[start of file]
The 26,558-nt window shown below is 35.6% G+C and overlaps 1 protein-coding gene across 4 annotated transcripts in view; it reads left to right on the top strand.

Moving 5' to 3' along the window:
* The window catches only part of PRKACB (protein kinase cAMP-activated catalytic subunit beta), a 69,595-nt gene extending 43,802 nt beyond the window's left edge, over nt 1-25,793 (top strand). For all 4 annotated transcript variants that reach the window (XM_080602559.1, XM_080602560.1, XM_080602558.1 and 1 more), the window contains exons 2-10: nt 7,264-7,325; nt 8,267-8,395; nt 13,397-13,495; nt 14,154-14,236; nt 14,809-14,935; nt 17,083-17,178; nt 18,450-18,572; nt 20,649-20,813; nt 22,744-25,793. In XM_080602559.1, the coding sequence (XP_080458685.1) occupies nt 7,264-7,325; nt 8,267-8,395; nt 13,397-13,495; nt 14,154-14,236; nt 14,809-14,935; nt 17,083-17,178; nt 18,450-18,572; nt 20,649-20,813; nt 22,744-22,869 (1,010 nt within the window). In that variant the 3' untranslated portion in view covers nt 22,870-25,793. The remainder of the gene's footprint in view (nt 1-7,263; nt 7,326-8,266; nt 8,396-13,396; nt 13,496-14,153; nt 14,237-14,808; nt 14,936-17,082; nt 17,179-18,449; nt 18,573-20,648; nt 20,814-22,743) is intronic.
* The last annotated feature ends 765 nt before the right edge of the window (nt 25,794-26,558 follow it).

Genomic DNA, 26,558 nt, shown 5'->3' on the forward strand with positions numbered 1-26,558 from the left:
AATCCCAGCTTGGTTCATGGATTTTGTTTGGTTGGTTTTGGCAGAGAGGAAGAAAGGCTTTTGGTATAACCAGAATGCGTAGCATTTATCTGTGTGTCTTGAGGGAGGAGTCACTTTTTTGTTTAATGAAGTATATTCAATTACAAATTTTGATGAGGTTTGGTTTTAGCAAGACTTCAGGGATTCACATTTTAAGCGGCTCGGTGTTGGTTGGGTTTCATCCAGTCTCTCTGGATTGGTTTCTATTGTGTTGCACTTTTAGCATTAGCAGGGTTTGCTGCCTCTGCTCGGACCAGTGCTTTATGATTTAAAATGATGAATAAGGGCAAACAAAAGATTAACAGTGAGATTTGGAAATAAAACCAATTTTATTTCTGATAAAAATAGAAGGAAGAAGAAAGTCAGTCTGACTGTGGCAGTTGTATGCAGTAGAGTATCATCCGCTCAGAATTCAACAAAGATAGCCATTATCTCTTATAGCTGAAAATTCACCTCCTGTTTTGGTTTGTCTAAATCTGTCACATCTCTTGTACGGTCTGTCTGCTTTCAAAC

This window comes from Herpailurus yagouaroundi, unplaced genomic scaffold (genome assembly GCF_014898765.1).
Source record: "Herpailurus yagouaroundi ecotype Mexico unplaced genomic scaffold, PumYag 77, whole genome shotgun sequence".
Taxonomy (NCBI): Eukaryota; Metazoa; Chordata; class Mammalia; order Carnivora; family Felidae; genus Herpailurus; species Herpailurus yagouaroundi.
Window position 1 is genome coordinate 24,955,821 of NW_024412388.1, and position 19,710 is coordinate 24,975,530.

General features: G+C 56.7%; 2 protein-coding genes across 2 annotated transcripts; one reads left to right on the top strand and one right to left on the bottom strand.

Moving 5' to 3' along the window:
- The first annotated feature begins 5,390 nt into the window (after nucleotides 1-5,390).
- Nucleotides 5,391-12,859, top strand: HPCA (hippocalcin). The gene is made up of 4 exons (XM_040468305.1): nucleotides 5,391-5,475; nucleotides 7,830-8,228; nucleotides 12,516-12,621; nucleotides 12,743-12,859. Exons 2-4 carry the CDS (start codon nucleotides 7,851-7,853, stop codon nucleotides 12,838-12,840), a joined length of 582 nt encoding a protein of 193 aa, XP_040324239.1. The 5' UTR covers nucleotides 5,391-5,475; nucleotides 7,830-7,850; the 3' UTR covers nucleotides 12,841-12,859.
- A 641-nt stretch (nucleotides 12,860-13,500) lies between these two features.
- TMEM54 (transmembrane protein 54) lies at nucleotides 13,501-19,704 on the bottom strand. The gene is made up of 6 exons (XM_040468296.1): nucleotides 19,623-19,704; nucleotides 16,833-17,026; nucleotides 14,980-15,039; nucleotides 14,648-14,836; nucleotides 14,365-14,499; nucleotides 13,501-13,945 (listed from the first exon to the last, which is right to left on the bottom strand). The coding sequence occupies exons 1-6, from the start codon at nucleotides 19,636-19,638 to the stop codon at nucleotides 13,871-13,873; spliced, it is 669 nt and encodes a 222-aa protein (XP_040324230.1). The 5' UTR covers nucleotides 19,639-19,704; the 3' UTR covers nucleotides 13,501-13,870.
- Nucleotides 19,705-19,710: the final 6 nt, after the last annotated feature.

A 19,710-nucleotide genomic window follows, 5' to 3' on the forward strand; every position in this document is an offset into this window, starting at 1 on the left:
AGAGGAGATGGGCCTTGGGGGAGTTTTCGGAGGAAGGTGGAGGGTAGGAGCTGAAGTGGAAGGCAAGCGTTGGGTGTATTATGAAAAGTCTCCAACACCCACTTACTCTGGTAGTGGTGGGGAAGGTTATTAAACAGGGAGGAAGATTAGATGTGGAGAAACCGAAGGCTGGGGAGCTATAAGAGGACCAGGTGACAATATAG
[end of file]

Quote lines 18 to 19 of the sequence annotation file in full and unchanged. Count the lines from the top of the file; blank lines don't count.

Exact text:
A 19,710-nucleotide genomic window follows, 5' to 3' on the forward strand; every position in this document is an offset into this window, starting at 1 on the left:
AGAGGAGATGGGCCTTGGGGGAGTTTTCGGAGGAAGGTGGAGGGTAGGAGCTGAAGTGGAAGGCAAGCGTTGGGTGTATTATGAAAAGTCTCCAACACCCACTTACTCTGGTAGTGGTGGGGAAGGTTATTAAACAGGGAGGAAGATTAGATGTGGAGAAACCGAAGGCTGGGGAGCTATAAGAGGACCAGGTGACAATATAG